Is stale bread ruining your fun meals around the campfire? Do you want bread that stays fresh for as long as 7 days? Here is the ultimate detailed guide to keeping bread fresh when camping.
Despite the differences in ingredients and ways of making bread, one thing that remains constant is that bread has been the staple food of almost all cultures for centuries.
And why wouldn’t it be? This easy-to-produce dish has great nutritional value too: an average slice of bread has only 1 gram of fats and around 75-80 calories! Pretty sweet, huh?
If you, like us, have an undying love for both bread and the great outdoors, then you’ve come at the right place. Here’s an article on How to Keep Bread Fresh Longer while Camping.
In a brief, we will look at how does the bread go bad, what is the difference between staling and moulding, how to keep the bread fresh, and much more.
P.S: Stay with us until the end; we’ve included a bonus for all you bread lovers!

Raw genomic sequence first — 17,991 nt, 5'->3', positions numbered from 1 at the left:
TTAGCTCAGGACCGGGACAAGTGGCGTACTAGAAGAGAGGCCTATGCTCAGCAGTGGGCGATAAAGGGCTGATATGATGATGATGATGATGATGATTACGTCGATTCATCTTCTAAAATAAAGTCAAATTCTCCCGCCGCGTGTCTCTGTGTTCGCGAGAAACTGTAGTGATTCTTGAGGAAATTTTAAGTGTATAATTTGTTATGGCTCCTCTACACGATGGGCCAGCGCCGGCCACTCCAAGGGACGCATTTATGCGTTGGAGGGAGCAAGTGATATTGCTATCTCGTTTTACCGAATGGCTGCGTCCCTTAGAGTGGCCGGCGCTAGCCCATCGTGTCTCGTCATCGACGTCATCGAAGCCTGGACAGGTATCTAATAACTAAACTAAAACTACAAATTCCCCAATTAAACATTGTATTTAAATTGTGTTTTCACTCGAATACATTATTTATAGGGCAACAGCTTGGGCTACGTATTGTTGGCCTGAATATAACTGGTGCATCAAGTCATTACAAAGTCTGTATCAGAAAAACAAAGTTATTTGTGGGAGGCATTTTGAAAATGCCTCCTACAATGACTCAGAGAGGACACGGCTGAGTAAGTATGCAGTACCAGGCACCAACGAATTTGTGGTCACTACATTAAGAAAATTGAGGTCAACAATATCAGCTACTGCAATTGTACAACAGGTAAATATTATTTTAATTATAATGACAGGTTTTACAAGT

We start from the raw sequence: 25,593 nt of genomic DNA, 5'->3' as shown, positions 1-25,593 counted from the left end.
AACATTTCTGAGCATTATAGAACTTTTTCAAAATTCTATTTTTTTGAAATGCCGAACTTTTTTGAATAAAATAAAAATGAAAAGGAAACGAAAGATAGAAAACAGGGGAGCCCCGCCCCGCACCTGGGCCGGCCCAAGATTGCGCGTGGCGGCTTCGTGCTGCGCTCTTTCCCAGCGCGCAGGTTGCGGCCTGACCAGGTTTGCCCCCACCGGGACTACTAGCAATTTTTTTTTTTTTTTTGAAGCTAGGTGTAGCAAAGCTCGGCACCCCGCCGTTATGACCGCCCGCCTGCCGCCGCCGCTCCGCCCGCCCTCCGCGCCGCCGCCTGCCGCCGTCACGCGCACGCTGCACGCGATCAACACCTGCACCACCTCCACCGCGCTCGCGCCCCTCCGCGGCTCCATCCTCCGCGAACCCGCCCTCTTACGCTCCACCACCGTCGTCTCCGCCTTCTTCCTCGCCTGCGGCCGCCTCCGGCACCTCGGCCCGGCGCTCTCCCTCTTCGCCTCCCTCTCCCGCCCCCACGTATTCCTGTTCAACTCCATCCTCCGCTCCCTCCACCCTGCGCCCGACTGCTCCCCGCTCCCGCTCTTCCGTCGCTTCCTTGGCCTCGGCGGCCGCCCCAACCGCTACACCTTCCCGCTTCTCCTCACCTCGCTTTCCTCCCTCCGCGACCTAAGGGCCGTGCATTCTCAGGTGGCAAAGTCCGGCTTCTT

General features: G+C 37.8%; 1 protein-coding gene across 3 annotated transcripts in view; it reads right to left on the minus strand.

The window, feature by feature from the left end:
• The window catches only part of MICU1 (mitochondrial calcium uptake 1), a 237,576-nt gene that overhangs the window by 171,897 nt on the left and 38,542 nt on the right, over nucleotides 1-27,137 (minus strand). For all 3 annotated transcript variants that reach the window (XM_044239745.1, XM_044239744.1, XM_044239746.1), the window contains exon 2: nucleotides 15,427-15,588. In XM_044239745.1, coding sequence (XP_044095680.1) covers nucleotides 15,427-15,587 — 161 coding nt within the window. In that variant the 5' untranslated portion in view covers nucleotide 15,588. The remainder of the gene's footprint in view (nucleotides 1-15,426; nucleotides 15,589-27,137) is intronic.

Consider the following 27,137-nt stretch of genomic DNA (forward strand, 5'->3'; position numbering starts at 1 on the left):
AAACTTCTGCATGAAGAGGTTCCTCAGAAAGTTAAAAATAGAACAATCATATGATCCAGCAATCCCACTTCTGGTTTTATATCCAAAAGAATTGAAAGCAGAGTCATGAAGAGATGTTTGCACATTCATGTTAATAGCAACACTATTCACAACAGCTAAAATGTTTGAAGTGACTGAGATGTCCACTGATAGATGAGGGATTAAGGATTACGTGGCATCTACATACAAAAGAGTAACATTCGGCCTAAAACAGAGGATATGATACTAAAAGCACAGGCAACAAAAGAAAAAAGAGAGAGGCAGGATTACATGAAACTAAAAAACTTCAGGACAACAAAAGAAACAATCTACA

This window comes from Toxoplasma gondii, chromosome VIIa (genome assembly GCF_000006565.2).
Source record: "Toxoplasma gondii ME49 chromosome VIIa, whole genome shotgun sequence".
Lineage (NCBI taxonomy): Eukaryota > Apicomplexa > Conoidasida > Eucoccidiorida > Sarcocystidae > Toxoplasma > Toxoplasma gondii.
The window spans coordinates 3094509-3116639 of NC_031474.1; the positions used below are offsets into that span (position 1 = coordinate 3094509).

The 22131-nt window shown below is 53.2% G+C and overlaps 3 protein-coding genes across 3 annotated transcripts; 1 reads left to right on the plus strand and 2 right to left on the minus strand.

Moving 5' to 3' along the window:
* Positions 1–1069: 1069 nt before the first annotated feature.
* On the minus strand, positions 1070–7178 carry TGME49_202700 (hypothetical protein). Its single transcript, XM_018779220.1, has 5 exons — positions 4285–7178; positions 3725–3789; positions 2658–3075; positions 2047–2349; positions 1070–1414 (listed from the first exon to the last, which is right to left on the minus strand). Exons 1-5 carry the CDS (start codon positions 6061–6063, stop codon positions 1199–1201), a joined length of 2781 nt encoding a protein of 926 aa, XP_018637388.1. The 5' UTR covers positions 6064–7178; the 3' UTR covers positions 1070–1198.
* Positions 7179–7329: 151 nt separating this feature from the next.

Staling Vs Molding
When talking about good bread and bad bread, we often overlook the difference between stale bread and mouldy bread.
All stale bread may not be bad, but all mouldy bread belongs in your compost bin.
Staling is basically the recrystallization of the molecules in bread that loses its natural moisture and becomes hard and dry. Moulding, on the other hand, is the growth of bacteria on the bread.
What looks like a superficial layer is actually more than that- moulds send microscopic tendrils deep into the bread; so, merely removing the discoloured surface from the bread does not help.
Five Smart Ways To Pack Bread For Camping